Franziska Köder and Emar Maier
Abstract: In language comprehension, you is a de se pronoun, which means that its interpretation is guided by a simple de se rule (you = self-ascription by addressee), while the interpretation of other pronouns requires more complicated reasoning. This predicts that you should be easier to process than I or he, especially for children. But not all occurrences of you can be correctly interpreted via self-ascription. We consider two cases where you does not indicate self-ascription: interpretation as an eavesdropper and you in direct speech. In our experiment, we compare children’s interpretation of the pronouns I, you and he, in both direct and indirect reported speech, and in both addressee and eavesdropping situations. We tested 71 five-year-olds, 63 nine-year-olds, and 52 adults in a referent-selection task and found a clear de se effect for children when directly addressed: they performed better with you than with I/he in indirect speech, but worse with you than with I/he in direct speech. We explain the latter finding in terms of the attraction of the de se interpretation strategy, which leads addressees to automatically self-ascribe you even in a direct speech report.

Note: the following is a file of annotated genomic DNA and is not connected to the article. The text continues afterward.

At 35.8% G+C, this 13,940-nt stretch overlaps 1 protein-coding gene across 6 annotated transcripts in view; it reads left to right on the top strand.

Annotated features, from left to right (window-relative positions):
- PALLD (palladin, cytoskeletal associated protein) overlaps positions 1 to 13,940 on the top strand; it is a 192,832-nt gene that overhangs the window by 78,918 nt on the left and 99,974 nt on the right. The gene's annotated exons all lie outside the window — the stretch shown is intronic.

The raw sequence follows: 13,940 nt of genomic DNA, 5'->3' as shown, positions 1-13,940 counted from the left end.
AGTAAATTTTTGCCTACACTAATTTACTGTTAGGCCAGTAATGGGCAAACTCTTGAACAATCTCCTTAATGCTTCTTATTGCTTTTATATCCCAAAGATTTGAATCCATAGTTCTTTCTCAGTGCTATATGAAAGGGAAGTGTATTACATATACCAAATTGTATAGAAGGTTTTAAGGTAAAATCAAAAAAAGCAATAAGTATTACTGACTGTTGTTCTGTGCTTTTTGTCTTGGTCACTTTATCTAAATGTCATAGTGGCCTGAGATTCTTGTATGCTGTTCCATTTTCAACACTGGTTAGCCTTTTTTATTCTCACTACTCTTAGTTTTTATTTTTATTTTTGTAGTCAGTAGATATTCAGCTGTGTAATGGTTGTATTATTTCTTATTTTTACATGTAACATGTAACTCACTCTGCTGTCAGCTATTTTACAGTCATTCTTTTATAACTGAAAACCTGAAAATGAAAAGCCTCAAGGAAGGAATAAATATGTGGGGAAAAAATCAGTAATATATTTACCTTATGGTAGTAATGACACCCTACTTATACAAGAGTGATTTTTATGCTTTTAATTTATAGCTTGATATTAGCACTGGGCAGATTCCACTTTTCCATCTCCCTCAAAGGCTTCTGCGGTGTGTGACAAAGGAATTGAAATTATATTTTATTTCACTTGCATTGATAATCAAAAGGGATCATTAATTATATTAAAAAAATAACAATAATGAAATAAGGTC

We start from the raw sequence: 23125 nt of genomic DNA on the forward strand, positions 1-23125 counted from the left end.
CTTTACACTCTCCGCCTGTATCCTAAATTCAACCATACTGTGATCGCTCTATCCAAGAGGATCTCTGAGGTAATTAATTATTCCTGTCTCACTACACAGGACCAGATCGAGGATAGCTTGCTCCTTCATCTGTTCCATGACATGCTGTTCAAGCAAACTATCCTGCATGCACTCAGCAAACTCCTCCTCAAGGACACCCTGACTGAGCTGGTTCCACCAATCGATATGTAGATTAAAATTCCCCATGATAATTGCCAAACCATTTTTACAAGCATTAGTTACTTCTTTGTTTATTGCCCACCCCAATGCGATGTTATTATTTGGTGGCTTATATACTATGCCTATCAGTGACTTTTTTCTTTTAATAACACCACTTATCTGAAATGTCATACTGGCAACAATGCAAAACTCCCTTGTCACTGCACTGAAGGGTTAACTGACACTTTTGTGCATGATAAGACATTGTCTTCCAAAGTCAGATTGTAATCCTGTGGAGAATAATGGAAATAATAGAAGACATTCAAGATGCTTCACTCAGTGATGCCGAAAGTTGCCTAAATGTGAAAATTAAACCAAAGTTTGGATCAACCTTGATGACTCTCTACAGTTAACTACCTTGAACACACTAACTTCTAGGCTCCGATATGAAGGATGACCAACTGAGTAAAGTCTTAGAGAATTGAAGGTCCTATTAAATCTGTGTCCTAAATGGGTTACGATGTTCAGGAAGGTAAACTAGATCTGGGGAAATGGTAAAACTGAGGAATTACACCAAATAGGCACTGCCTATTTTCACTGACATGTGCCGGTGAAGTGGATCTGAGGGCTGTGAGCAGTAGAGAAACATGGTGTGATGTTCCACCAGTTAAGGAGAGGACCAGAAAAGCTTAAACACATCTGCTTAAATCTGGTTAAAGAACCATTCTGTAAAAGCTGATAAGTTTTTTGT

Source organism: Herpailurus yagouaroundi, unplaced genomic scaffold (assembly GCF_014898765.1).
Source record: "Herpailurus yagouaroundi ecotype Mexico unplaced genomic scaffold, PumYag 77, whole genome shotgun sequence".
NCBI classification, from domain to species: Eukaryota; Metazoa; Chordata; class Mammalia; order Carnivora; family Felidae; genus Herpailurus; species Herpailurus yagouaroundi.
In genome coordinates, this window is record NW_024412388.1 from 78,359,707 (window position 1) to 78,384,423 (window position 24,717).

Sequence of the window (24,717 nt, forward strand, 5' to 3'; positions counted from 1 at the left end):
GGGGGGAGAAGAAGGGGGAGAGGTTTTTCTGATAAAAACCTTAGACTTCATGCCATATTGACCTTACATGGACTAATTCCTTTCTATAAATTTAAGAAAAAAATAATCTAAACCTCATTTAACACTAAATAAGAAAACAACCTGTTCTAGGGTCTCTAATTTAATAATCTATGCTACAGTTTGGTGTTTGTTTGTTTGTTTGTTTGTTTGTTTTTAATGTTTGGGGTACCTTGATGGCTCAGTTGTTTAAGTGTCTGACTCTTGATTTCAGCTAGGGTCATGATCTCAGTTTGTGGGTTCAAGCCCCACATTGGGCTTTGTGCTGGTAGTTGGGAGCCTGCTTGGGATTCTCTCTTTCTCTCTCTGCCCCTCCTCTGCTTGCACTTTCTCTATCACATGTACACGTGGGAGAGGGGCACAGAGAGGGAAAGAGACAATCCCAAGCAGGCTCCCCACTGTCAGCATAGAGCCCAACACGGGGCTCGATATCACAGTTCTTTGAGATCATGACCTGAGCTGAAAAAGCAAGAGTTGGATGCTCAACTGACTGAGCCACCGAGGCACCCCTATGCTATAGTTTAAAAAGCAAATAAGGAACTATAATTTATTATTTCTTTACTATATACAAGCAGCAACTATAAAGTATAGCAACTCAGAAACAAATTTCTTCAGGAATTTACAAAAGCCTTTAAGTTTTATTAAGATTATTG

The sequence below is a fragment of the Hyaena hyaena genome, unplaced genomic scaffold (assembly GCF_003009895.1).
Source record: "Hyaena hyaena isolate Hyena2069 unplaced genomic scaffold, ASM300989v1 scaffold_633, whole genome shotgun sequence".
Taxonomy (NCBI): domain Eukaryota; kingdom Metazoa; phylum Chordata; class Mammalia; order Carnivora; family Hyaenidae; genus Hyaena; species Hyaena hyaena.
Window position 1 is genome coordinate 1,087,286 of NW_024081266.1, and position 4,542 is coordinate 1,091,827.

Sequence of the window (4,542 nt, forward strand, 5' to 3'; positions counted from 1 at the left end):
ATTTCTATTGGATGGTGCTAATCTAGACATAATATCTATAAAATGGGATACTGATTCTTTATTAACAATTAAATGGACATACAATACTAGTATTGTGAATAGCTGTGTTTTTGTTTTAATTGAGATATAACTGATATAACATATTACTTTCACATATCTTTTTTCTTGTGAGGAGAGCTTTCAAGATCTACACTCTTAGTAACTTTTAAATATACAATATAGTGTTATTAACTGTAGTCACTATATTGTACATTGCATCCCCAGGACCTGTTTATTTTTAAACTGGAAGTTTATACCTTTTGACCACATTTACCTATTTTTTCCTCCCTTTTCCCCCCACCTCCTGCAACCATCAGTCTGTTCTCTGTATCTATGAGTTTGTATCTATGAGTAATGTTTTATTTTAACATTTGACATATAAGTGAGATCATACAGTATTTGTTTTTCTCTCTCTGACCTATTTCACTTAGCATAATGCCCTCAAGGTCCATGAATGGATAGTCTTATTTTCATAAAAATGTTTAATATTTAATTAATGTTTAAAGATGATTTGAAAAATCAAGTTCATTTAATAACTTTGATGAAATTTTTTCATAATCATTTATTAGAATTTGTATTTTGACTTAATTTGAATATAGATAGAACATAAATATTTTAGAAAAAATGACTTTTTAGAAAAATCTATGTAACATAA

keywords: de se, second person, aquisition, pronoun interpretation, direct/indirect speech reports